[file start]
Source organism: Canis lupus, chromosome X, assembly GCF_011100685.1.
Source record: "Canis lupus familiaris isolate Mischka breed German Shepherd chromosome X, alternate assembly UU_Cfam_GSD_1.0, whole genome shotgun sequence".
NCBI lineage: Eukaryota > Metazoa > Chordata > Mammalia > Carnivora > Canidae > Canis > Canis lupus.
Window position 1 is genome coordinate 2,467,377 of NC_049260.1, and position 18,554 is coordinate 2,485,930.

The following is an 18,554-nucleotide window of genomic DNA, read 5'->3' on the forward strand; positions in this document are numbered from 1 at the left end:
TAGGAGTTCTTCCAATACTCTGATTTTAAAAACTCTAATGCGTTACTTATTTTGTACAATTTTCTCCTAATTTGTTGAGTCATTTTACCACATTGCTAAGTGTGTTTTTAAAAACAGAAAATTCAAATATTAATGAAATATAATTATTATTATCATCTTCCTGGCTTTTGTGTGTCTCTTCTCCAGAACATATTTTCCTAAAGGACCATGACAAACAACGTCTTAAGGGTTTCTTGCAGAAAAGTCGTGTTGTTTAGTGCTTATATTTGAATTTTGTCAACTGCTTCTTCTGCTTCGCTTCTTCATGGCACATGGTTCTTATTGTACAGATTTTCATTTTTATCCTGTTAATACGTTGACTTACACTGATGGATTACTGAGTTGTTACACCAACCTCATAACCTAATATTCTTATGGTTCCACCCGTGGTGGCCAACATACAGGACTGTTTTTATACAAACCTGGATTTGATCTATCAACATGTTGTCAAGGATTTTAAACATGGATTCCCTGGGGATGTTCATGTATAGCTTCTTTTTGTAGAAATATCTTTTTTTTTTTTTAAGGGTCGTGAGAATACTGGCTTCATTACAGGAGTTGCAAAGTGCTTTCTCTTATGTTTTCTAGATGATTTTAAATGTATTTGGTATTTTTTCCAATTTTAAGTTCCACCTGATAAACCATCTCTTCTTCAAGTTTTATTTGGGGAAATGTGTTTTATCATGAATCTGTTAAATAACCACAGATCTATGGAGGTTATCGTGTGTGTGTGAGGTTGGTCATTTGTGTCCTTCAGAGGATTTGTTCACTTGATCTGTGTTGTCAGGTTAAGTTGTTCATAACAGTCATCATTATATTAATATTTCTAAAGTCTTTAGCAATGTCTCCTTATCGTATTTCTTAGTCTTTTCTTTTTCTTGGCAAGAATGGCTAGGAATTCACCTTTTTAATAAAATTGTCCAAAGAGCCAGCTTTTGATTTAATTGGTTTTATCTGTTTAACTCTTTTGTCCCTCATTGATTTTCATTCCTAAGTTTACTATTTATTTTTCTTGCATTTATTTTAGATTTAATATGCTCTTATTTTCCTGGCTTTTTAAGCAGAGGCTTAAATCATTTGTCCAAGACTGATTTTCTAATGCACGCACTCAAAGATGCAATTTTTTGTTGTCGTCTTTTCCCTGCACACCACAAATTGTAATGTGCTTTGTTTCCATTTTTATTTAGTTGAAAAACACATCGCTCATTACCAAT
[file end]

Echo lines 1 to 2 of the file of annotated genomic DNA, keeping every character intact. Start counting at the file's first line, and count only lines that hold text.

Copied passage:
Source organism: Canis lupus, chromosome X, assembly GCF_011100685.1.
Source record: "Canis lupus familiaris isolate Mischka breed German Shepherd chromosome X, alternate assembly UU_Cfam_GSD_1.0, whole genome shotgun sequence".